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AGO 1956 No. 285 - June 13, 1956
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Don Eastvold | 1953-1956 | Attorney General of Washington

CREDIT UNIONS ‑- WAGE ASSIGNMENTS AS COLLATERAL FOR LOANS

Assignments of future wages must have written consent of wife before they can be accepted as collateral for credit union loans.

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                                                                   June 13, 1956

Mr. R. W. Clingenpeel
Supervisor
Division of Savings and Loan
Olympia, Washington                                                                                                              Cite as:  AGO 55-57 No. 285


Dear Sir:

            In your letter of June 7, 1956, you have requested our opinion on the following question:

            Since under RCW 31.12.280 credit unions are permitted to accept valid wage assignments as collateral for loans under certain conditions, and since RCW 26.16.030 vests the management and control of community property in the husband, can the husband execute a valid and binding wage assignment of future wages as such collateral in view of RCW 49.48.100 which requires the written consent of the wife to assignment of future wages?

            In our opinion the written consent of the wife to assignment of future wages must be obtained before such assignment may be considered as collateral for credit union loans.

                                                                     ANALYSIS

            The problem here arises from the two statutes referred to in the question.  Specifically the legal problem is one of statutory construction.

             [[Orig. Op. Page 2]]

            Our supreme court in the case of Kruesel v. Collin, 171 Wash. 200, 203, stated the rule in such cases as follows:

            "It is a cardinal rule of statutory construction that, where there are two or more statutes dealing with the same subject, they will be construed so as to maintain the integrity of both.  Repeal by implication is not effected unless the terms of the later act are irreconcilable with the first. . . ." (Emphasis supplied.)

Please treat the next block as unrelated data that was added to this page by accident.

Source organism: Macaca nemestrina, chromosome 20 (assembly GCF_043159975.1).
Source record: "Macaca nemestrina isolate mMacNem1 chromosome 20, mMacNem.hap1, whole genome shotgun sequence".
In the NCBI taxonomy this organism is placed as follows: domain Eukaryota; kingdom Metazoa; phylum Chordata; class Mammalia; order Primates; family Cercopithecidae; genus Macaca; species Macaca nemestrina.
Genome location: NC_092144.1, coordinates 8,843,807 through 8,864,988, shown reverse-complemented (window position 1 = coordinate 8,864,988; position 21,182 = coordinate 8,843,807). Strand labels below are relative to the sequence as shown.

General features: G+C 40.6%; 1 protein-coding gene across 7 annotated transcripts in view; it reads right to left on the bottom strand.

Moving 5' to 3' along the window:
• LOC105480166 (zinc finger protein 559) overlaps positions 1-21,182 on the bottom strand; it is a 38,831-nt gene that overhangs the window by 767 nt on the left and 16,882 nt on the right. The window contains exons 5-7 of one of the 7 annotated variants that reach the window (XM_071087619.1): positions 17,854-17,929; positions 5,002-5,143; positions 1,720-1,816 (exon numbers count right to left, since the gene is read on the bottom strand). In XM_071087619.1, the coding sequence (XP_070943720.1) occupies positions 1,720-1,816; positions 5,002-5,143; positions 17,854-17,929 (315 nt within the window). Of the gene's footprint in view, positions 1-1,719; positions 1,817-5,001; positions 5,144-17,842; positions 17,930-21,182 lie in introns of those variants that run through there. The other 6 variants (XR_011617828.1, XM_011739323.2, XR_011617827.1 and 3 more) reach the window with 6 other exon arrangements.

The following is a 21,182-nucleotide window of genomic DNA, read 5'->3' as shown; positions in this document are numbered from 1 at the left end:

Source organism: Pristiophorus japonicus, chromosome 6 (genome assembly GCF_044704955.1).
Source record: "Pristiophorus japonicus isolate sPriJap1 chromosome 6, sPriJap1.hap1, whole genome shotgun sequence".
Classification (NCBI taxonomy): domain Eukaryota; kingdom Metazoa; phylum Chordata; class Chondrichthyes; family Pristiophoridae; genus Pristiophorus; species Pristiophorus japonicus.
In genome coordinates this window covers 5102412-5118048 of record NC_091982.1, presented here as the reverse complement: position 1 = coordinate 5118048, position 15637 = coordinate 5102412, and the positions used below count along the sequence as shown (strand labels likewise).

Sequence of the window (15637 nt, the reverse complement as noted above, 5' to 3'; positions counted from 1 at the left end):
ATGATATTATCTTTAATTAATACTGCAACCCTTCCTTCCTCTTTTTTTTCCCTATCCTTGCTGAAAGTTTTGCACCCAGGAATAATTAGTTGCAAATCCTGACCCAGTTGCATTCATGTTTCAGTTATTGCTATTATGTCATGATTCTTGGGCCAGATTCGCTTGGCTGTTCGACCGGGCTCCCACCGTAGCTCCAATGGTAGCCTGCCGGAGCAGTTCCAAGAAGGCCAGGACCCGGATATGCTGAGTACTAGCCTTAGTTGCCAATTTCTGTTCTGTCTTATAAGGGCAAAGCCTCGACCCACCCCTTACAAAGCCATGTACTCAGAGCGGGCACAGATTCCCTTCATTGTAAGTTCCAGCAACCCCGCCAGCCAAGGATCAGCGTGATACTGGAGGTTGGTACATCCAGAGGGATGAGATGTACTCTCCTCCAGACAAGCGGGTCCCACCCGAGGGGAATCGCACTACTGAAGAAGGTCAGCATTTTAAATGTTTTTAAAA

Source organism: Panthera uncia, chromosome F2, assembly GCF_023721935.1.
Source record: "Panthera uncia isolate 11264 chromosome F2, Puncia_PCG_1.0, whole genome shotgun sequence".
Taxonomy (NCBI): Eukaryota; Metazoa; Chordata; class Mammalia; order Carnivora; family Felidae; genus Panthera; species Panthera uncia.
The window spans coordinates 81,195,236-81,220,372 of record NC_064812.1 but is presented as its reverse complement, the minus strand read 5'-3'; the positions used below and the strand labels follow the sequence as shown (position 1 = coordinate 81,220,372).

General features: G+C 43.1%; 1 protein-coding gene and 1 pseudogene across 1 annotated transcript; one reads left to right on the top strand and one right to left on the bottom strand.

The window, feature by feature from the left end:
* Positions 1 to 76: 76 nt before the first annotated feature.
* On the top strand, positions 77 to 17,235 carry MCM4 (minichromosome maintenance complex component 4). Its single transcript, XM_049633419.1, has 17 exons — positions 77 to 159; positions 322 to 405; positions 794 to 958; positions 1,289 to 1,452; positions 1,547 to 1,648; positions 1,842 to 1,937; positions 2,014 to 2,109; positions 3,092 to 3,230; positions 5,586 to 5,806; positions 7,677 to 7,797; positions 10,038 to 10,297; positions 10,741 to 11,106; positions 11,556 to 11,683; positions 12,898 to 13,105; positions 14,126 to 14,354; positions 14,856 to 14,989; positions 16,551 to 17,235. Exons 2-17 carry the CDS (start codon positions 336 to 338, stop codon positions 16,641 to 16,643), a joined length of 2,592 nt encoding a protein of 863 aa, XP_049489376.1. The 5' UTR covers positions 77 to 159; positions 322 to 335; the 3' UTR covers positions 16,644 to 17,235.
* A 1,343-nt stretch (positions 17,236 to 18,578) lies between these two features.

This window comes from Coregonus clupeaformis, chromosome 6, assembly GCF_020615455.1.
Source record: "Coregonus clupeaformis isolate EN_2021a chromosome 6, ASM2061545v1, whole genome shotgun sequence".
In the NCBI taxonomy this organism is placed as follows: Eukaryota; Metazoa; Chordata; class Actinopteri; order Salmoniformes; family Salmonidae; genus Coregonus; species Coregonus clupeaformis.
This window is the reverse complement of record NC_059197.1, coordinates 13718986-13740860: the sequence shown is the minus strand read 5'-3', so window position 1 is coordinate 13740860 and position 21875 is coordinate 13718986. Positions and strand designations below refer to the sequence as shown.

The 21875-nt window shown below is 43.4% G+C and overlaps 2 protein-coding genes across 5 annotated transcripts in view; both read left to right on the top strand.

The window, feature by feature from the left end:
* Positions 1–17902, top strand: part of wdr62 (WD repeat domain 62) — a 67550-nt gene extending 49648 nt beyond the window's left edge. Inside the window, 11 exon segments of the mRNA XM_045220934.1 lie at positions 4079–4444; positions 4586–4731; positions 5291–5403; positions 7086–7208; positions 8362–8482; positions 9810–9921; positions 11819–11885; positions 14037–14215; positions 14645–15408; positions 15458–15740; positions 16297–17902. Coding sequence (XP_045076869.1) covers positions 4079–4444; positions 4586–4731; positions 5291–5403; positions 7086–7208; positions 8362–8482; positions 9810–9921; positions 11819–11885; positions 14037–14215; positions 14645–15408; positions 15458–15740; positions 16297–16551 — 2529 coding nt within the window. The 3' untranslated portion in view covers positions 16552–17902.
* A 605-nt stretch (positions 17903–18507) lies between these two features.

We wish to point out the following facts:

            1. The statute requiring the wife's written consent (RCW 49.48.100) was passed in 1909.

            2. The statute vesting the management and control of the community property in the husband was passed in 1881.

            3. The terms of the later statute are not irreconcilable with the earlier one in that the earlier statute covered a much broader field.

            When we consider these facts we must conclude that, under the rule as above stated, the court will give effect to both statutes.  It must of necessity follow that since to be valid an assignment of future wages must contain the wife's written consent, and since only valid assignments can be accepted as collateral by credit unions under RCW 31.12.280, any assignment of future wages must bear the written consent of the wife before it may be accepted by a credit union as collateral.

Very truly yours,

DON EASTVOLD
Attorney General


B. F. RENO, Jr.
Assistant Attorney General

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